EDTL Sells Hotel Innside Madrid Génova To Armando Álvarez Group

5 May 2017 – Real Estate Press

The Armando Álvarez group has acquired the iconic Hotel Innside Madrid Génova to form part of its Sardinero Hoteles hotel chain. JLL Hotels & Hospitality Group has advised the seller on the transaction.

This four-star hotel has 65 rooms, four of which are suites, as well as a breakfast area, a cocktail lounge, 2 meeting rooms, a gym and two magnificent terraces, all spread over a total surface area of 3,700 m2.

In its new phase, the Hotel Innside Madrid Génova will be operated by the buyer group itself, which has prior experience in hotel management. This is a strategic asset for the Armando Álvarez group, which sees the arrival of the Sardinero Hoteles brand to the Spanish capital, as well as due to the intrinsic real estate value of the building.

Inaugurated in 2013, following a refurbishment that involved the change of use of the property from residential to hotel, it offers a perfect balance between historical features and modern facilities. Moreover, it has an excellent location, next to one of the most exclusive areas of Madrid, in Plaza de Alonso Martínez, close to the main shopping areas (Calles Serrano/Fuencarral), businesses district (Plaza de Colón/Paseo de la Castellana) and cultural and leisure  offerings (Chueca/Malasaña/Alonso Martínez).

The price paid per room, which exceeds €400,000, sets a new precedent for four-star hotels in Madrid.

According to Luis Arsuaga, Director at JLL Hotels & Hospitality Group, “this operation is an example of the strong investment appeal that Madrid in terms of hotels. In 2016, investment volume in the hotel segment amounted to €2,155 million across the country, the second-best level in the last decade, of which almost 28% corresponded to properties in the Spanish capital. All indications are that the trend will continue this year and that the interest in Spain and in Madrid, in particular, still has a long way to go, and will continue increasing”.

Original story: Real Estate Press

Translation: Carmel Drake

Popular Stakes Its Future On The Segregation Of Its RE Arm

4 November 2016 – Expansión

Banco Popular is in the eye of the storm. The bank’s senior officials are facing the future by effectively placing a firewall between the entity’s normal banking activity and its real estate risk, however, the markets do not seem to be able to trust that they will succeed in finding their way out of the tunnel the entity entered when the real estate bubble was about to burst.

Following two major capital increases, amounting to €2,500 million each, and a third, smaller, capital injection of €450 million, as a result of which a Mexican investment group, led by the Del Valle family, became a shareholder of the group, the value of the bank (based on its share price) currently amounts to less than €4,000 million, making it the domestic financial entity that has seen its market capitalisation decreased by the most this year.

Popular has two lives: one afforded by its traditional business, which focuses on rendering financial services to individuals, self-employed people and SMEs, and where its efficiency and profitability ratios are high; and the other one, linked to the real estate sector, where the cumulative losses due to the impairment of its assets represent a real threat to the rest of its activity. (…).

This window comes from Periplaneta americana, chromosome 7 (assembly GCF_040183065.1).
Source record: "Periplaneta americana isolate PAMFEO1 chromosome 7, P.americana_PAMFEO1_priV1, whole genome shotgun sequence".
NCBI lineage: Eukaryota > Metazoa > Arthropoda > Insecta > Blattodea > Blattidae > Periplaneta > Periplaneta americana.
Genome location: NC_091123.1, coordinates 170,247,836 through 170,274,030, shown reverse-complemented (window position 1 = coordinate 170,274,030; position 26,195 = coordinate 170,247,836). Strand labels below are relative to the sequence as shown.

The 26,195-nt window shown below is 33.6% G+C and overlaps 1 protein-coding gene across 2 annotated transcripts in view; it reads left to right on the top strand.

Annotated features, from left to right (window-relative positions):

Although the bank has received several offers to join a larger and more powerful financial group, the Board of Directors and the main shareholders who serve on the Board have categorically rejected them all, preferring instead to continue to lead the entity along its own path. “We do not want Popular’s intrinsic value to benefit others”, the entity has said time and time again, in order to justify its negativity towards a corporate operation in which it would fail to take over the reins. (…).

The two capital increases (the first one was carried out in December 2012 and the second one at the start of the summer) were accompanied by the appointment of Francisco Gómez (a man who has worked at the bank for his entire life) as the CEO (in the case of the first) and by his replacement by Pedro Larena, previously from Deutsche Bank and Banesto (in the case of the second). The aim was the same in both cases: to try to convince the market each time that the change in management was going to effectively deal with the recurrent problems, in other words, to eliminate the real estate risk.

Popular has tried to resolve its problems in the traditional way…by selling off its damaged assets at significant discounts, offset by growing provisions…but this has not proved sufficient, not least because the entry of damaged assets onto the balance sheet has been higher than the volume it has managed to sell through individual sales. (…).

Now, Popular is pursuing a strategy to segregate a substantial part of the real estate risk that it holds on its balance sheet (€6,000 million in book value), by placing it into a company that it will also endow with sufficient capital (around 20% of its liabilities). This capital will distributed free of charge amongst Popular’s existing shareholders in a way that will completely dissociate the entity from the transfer/sale. (…).

However, even once Popular has managed to eliminate a significant part of its real estate risk, the bank’s problems will not be over. That is reflected in the ERE that it is currently negotiating with the trade unions (which should be finalised by Sunday 6 November at the latest), which proposes the closure of 300 branches and a reduction in personnel of around 1,600 people through early retirement and voluntary redundancy packages. (…).

Original story: Expansión (by Salvador Arancibia)

Translation: Carmel Drake